And whereas the mind of man, when he gives the fpur and bridle to his thoughts, doth never stop, but naturally fallies out into both extremes of high and low, of good and evil; his first flight of fancy commonly transports him to ideas of what is most perfect, finished, and exalted; till having soared out of his own reach and fight, not well perceiving how near the frontiers of height and depth border upon each other, with the same course and wing, he falls down plum into the lowest bottom of things ; like one who travels the east into the west; or like a strait line drawn by its own length into a circle. Whether a tincture of malice in our natures makes us fond of furnishing every bright idea with its reverse; or whether reason, reflecting upon the sum of things, can, like the sun, serve only to enlighten one half of the globe, leaving the other half by neceflity under shade and darkness; or whether fancy, flying up to the imagination of what is

highest Quakers, who suffer their women to preach and pray.



highest and best, becomes over-thort, and spent, and weary, and suddenly falls, like a dead bird of paradise, to the ground; or whether, after all these metaphysical conjectures, I have not entirely mifled the true reason; the proposition, however, which hath ftood me in so much circumstance, is altogether true, That as the most uncivilized parts of mankind have some way or other climbed into the conception of a god, or supreme power, so they have seldom forgot to provide their fears with certain ghastly notions, which, instead of better, have served them pretty tolerably for a devil. And this proceeding seems to be natural enough: For it is with men, whose imaginations are lifted up very high, after the fame rate as with those whose bodies are fo; that as they are delighted with the advantage of a nearer contemplation upwards, so they are equally terrified with the dismal profpect of the precipice below. Thus, in the choice of a devil, it hath been the usual method of mankind, to single out fome being, either in act, or in vision, which was in most antipathy to the god they had framed. Thus also the feet of Æolists pofsefled themselves with a dread, and horror, and hatred of two malignant natures, betwixt whom and the deities they adored, perpetual enmity was established. The first of these was the Camelion *, sworn foe to inspiraVOL. I. Ff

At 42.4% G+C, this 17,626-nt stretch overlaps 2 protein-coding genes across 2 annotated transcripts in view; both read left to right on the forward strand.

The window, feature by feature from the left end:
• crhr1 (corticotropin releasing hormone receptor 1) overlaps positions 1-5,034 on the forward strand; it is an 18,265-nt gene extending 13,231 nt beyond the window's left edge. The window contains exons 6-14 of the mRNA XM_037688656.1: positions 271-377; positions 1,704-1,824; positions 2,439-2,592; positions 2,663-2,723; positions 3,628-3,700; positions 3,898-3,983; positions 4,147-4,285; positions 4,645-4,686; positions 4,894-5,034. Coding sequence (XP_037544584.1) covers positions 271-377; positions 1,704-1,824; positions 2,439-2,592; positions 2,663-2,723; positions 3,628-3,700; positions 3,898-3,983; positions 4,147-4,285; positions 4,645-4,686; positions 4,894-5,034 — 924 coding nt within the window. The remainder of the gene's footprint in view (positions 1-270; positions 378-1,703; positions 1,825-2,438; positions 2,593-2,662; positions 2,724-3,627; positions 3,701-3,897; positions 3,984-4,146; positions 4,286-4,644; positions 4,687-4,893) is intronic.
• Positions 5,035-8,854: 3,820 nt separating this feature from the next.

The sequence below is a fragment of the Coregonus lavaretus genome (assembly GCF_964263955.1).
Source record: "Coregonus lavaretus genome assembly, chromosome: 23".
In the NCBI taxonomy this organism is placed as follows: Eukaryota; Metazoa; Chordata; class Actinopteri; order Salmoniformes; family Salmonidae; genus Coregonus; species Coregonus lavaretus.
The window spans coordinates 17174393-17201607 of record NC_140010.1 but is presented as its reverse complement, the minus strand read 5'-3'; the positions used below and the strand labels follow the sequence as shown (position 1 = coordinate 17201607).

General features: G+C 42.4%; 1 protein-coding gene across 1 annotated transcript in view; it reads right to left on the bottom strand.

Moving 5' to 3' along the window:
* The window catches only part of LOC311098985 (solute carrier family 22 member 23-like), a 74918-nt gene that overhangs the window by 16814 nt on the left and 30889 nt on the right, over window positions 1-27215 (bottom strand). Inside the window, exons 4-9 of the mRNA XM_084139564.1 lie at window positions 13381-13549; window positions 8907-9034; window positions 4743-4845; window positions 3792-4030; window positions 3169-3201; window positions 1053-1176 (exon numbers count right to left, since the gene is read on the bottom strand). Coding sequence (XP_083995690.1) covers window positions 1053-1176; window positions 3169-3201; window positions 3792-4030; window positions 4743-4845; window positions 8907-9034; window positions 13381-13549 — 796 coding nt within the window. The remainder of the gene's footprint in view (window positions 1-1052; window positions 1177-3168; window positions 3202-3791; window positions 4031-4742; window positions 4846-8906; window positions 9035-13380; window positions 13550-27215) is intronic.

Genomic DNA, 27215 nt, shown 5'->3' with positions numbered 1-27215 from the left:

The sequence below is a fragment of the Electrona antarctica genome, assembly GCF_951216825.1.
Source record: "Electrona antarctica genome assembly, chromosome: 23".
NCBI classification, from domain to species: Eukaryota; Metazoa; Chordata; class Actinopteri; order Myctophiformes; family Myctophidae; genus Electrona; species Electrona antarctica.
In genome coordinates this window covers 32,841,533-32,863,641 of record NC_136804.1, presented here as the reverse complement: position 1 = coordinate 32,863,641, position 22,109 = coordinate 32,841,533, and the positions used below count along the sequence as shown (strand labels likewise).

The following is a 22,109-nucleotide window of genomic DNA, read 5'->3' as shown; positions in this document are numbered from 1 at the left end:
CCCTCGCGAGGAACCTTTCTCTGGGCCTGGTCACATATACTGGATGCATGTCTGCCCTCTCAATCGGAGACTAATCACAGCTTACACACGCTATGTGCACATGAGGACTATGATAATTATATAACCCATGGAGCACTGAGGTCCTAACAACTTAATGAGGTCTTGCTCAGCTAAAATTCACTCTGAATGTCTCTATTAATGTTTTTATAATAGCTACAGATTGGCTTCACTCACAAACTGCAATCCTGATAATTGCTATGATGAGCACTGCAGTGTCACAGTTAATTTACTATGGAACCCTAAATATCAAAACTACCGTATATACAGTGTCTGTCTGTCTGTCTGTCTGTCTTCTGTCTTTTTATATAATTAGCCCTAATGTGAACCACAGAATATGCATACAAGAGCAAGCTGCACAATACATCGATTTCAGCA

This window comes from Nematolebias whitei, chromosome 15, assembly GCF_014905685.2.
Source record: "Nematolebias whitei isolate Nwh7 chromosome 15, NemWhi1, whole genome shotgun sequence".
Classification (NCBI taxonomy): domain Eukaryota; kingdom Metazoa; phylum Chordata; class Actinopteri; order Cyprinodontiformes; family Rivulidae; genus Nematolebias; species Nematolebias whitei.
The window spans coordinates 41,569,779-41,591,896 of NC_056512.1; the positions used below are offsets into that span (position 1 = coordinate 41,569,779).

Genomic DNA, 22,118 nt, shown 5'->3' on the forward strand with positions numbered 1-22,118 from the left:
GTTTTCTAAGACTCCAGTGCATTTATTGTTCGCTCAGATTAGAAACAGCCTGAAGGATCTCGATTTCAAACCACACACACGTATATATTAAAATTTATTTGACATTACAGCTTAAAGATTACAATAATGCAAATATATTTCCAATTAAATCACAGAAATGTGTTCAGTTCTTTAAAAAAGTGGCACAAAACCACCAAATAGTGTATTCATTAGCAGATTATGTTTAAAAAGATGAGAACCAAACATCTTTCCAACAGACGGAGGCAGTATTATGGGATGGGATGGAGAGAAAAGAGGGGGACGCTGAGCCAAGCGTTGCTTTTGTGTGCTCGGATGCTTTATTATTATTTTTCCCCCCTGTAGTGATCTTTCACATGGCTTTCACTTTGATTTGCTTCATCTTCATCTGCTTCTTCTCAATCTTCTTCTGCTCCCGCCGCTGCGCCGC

* I do not well understand what the author aims at here, any more than by the terrible monster mentioned in the following lines, called Moulinavent, which is the French name for a wind-mill,